It might take you some time to see what resonates and what not.
But finding out by regular effort will start to work after a while. Consistency pays off and it will prove itself via the stats:

  • How that proof looks like will depend on what you’re doing and who your targeted audience is.
  • Your Twitter interactions (likes, retweets, interactions) might go up
  • More people might comment on your blog and reach out to you
  • Even the increase of people talking shit about you and internet trolls might show you that you’re reaching more people. (Don’t let the negative feedback get you down, though. Ignore it or see if there’s anything that you can learn from it)

Keep going and working at it consistently, but you really need to go beyond sending only.   It doesn’t stop at writing tweets. Or posting Facebook messages, or uploading pics to Instagram.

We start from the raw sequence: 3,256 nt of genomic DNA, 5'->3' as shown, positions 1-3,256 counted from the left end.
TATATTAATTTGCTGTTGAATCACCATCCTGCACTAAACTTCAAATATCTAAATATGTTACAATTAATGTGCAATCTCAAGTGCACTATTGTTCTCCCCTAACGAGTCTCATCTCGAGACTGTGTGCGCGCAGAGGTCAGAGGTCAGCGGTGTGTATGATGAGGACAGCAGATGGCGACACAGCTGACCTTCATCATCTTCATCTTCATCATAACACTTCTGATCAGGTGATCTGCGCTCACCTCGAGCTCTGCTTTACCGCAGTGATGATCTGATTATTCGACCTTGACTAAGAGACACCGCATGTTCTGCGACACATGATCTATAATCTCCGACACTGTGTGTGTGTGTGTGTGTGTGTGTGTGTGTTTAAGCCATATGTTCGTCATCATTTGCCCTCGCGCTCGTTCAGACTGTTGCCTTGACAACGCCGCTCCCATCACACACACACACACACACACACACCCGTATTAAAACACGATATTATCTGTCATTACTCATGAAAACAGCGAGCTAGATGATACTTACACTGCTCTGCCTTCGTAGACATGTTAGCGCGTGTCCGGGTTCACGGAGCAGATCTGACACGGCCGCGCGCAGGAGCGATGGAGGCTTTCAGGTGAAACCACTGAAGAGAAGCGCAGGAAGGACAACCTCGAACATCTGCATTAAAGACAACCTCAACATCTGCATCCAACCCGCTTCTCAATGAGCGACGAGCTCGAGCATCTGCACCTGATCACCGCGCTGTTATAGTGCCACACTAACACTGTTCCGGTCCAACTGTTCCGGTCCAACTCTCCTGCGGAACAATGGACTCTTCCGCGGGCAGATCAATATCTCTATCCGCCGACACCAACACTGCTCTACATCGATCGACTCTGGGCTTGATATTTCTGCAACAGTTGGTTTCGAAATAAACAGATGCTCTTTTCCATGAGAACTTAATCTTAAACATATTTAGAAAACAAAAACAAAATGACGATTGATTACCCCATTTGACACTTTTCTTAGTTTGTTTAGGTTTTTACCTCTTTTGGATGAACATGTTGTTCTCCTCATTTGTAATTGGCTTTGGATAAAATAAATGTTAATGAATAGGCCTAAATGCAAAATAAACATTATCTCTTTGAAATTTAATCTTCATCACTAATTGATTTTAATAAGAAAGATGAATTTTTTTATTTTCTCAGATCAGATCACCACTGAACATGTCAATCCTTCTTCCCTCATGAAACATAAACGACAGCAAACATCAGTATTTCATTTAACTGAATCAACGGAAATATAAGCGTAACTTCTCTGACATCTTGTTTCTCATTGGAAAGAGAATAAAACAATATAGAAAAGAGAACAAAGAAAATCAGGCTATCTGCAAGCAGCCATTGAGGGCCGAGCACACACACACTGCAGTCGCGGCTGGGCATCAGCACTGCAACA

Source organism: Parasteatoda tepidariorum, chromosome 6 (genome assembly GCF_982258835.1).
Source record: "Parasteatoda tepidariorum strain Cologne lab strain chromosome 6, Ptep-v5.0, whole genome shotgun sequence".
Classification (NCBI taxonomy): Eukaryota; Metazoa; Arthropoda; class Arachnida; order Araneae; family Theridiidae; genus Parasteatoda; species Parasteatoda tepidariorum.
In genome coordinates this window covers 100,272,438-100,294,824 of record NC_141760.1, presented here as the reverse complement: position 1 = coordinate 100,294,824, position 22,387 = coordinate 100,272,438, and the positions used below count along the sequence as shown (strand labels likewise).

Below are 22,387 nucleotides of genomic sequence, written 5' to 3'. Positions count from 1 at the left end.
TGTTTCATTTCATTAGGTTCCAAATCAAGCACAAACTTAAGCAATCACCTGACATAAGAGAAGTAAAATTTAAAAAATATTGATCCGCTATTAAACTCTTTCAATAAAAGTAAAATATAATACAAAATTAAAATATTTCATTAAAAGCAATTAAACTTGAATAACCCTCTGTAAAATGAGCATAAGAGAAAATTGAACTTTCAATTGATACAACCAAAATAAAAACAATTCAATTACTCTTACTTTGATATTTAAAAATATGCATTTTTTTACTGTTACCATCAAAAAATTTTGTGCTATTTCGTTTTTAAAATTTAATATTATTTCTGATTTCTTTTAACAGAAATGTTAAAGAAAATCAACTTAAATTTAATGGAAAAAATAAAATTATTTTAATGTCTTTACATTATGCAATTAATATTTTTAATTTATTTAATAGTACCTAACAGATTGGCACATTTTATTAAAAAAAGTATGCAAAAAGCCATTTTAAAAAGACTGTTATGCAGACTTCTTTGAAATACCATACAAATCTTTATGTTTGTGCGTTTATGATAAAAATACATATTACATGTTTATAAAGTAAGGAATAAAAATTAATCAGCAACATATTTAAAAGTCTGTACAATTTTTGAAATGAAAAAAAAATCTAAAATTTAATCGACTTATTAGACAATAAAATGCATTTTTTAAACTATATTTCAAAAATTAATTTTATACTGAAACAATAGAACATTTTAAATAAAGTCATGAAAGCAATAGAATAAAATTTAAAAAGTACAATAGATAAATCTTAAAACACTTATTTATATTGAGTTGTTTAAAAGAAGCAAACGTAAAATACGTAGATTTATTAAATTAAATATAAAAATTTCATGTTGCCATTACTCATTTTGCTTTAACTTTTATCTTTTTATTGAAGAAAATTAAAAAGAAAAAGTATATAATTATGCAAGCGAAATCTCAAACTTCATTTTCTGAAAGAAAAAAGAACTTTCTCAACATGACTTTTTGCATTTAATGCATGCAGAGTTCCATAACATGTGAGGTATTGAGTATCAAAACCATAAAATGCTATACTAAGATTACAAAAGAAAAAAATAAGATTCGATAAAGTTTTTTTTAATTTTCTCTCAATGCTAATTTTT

πŸ—£ Engaging Is Crucial

Are you aiming to grow a truly valuable audience? Or do you just want to get a shitload of followers?

If you’re aiming for the first, people that your product and/or content resonates with, then you need to engage with those people.
And by engaging, I don’t mean sending out content and broadcasting like a radio channel.

I’m talking actual interaction with your crowd here.

Find out where your target audience is at. Whether it is the potential users of your product or the people that would dig your content:

  • Locate the biggest icons in your field
  • Find related subreddits, Facebook and LinkedIn groups
  • Search out the most popular relevant online communities

Once you’ve found the places that your target audience is taking part of, become part of those places.

This means more than signing up for an account and digital eavesdropping on what they’ve got to say and what they’re doing.

  • Answer questions
  • Give feedback.
  • Be transparent about why you’re there, and what you’re up to
  • Provide value in the feedback, advice, tips, and attributions that you provide

 Engaging Doesn’t Equal πŸ™…πŸ»β€β™‚οΈ Sales Talk